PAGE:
The coexistence - Antbase

The coexistence - Antbase

Myrmecological News 13 37-55 2009, Online Earlier Natural history and phylogeny of the fungus-farming ants (Hymenoptera: Formicidae: Myrmicinae: A...

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Myrmecological News



2009, Online Earlier

Natural history and phylogeny of the fungus-farming ants (Hymenoptera: Formicidae: Myrmicinae: Attini) Natasha J. MEHDIABADI & Ted R. SCHULTZ Abstract Ants of the tribe Attini comprise a monophyletic group of approximately 230 described and many more undescribed species that obligately depend on the cultivation of fungus for food. In return, the ants nourish, protect, and disperse their fungal cultivars. Although all members of this tribe cultivate fungi, attine ants are surprisingly heterogeneous with regard to symbiont associations and agricultural system, colony size and social structure, nesting behavior, and mating system. This variation is a key reason that the Attini have become a model system for understanding the evolution of complex symbioses. Here, we review the natural-history traits of fungus-growing ants in the context of a recently published phylogeny, collating patterns of evolution and symbiotic coadaptation in a variety of colony and fungus-gardening traits in a number of major lineages. We discuss the implications of these patterns and suggest future research directions. Key words: Hymenoptera, Formicidae, fungus-growing ants, leafcutter ants, colony life, natural history, evolution, mating, agriculture, review. Myrmecol. News 13: 37-55 (online xxx 2008) ISSN 1994-4136 (print), ISSN 1997-3500 (online) Received 12 June 2009; revision received 24 September 2009; accepted 28 September 2009 Dr. Natasha J. Mehdiabadi* (contact author) & Dr. Ted R. Schultz* (contact author), Department of Entomology and Laboratories of Analytical Biology, National Museum of Natural History, Smithsonian Institution, P.O. Box 37012, NHB, CE518, MRC 188, Washington, DC 20013-7012, USA. E-mail: [email protected]; [email protected] * Both authors contributed equally to the work.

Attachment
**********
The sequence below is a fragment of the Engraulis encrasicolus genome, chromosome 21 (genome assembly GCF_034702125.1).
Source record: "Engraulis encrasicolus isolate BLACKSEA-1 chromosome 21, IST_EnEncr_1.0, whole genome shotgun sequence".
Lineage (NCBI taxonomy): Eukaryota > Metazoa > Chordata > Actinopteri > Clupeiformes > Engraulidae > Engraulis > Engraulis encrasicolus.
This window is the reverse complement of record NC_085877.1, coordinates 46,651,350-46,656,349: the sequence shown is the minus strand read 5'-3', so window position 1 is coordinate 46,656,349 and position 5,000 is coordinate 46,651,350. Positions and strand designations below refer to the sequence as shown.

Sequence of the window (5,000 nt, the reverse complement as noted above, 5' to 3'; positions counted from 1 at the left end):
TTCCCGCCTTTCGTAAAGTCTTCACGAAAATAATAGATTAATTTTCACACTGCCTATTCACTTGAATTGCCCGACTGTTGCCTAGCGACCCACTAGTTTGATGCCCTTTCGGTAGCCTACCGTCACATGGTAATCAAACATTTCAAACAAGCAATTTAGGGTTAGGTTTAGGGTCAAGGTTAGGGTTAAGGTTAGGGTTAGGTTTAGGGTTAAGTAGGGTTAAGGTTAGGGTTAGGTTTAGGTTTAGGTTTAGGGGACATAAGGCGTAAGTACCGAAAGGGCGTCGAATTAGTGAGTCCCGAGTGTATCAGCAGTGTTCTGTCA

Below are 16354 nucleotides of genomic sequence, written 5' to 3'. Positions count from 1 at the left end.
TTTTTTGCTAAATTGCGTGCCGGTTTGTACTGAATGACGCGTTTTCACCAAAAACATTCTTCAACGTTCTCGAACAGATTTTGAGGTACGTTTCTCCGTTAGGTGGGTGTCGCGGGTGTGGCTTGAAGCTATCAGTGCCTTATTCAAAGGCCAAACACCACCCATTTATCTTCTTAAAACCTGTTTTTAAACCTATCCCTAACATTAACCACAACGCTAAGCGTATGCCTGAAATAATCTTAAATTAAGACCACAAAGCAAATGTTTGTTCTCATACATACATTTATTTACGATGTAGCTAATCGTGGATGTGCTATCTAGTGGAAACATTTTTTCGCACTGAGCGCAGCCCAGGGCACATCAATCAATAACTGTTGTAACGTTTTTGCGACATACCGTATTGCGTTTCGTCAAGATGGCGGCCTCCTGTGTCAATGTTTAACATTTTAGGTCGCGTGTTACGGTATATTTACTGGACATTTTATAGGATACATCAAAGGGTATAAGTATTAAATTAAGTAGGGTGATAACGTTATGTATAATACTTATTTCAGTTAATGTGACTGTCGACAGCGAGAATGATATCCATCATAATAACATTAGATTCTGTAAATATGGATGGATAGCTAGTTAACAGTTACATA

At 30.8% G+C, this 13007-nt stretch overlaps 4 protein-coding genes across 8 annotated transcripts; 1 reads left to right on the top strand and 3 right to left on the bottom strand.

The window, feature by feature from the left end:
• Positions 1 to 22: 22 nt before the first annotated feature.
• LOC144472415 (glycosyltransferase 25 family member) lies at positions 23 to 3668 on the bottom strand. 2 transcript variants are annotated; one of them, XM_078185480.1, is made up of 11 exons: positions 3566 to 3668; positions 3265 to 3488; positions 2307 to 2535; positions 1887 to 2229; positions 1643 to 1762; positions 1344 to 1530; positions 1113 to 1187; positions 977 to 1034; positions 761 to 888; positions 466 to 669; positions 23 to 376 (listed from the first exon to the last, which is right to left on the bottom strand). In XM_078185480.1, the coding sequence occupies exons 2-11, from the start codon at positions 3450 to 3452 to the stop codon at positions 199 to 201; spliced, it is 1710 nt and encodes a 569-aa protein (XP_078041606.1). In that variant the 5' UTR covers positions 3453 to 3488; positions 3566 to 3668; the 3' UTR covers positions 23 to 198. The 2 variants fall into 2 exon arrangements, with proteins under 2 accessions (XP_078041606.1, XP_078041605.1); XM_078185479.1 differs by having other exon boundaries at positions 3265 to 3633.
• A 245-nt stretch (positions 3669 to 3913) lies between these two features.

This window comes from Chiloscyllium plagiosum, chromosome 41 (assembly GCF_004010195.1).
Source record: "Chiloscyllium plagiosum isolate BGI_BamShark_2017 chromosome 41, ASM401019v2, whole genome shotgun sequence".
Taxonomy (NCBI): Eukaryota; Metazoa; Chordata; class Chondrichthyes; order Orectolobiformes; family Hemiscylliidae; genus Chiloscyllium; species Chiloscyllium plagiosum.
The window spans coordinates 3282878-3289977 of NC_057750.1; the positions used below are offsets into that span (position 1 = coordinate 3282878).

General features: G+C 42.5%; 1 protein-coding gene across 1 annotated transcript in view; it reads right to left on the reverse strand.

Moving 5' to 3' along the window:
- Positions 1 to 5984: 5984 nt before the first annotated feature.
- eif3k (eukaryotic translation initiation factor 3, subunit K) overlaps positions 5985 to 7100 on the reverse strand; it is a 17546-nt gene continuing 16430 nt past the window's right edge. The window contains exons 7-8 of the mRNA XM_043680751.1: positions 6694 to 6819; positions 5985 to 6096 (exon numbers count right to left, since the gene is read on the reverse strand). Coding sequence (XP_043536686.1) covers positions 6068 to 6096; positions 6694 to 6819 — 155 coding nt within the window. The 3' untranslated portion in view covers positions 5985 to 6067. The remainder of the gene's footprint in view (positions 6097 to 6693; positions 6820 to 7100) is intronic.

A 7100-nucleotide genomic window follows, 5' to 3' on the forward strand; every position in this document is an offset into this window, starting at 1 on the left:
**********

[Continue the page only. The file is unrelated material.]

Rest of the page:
The origin and evolution of the Attini

The five attine agricultural systems

Attine ants and their fungal cultivars represent a classic example of mutualism. The ants obligately depend on the cultivation of fungus for food and in return provide the fungus with nourishment, protection from pathogens and competitors, and dispersal (WEBER 1972, MARTIN 1987, HÖLLDOBLER & WILSON 1990, CURRIE & al. 1999, MUELLER 2002, MUELLER & al. 2005, SCHULTZ & al. 2005). Many theories have been proposed for how ant fungiculture may have arisen from earlier, facultative associations between the ancestors of the two mutualists (FOREL 1891, VON IHERING 1894, 1898, EMERY 1899, FOREL 1902, WHEELER 1907, SANTSCHI 1910, FARQUHARSON 1914, BAILEY 1920, MAIDL 1934, WEBER 1958, 1972, GARLING 1979, MOFFETT 1986, MUELLER & al. 2001), including a scenario in which a fungal proto-domesticate attracted ants with food rewards and in return had its spores and / or mycelia dispersed by the ants (BAILEY 1920, MUELLER & al. 2001, SCHULTZ & al. 2005). Whatever its origin, the obligate association between attine ants and their cultivated fungi arose approximately 50 million years ago in the forests of the Neotropics, producing over 230 described and many more undescribed extant attine ant species, all of which occur exclusively in the New World and each of which, as far as is known, practices one of five distinct agricultural systems (SCHULTZ & MEIER 1995, MAYHÉNUNES & J AFFÉ 1998, BRANDÃO & MAYHÉ-NUNES 2001, MUELLER & al. 2001, SCHULTZ & BRADY 2008) (Fig. 1).

Each of the five known attine agricultural systems is characterized by strongly correlated patterns across ant, fungal cultivar, and Escovopsis fungal pathogen phylogenies (Fig. 2), and each represents a major evolutionary transition in ant agriculture: (1) Lower agriculture, the ancestral condition in the Attini, is practiced by 80 described ant species in 10 genera. (2) Coral-fungus agriculture is practiced by 34 described species in the "Apterostigma pilosum group," a derived clade within the attine genus Apterostigma. Ants practicing this form of agriculture are the only group to utilize fungal cultivars that do not belong to the tribe Leucocoprineae. (3) Yeast agriculture is practiced by 18 described species in the "Cyphomyrmex rimosus group," a subset of species in the attine genus Cyphomyrmex. Members of this group grow cultivars as nodules of yeast-like cells in a unicellular phase instead of the multicellular mycelial phase typical for all other attines. (4) Generalized higher agriculture is practiced by 63 described species in the two genera of non-leafcutting "higher attine" ants, Sericomyrmex and Trachymyrmex. (5) Leafcutter agriculture, a derived form of higher agriculture, is practiced by 40 described species of ecologically dominant ants in the two genera Atta and Acromyrmex (SCHULTZ & al. 2005, SCHULTZ & BRADY 2008). Natural history of attine ants Despite the diversity of their agricultural systems, all attine ant species share some general habits associated with fun-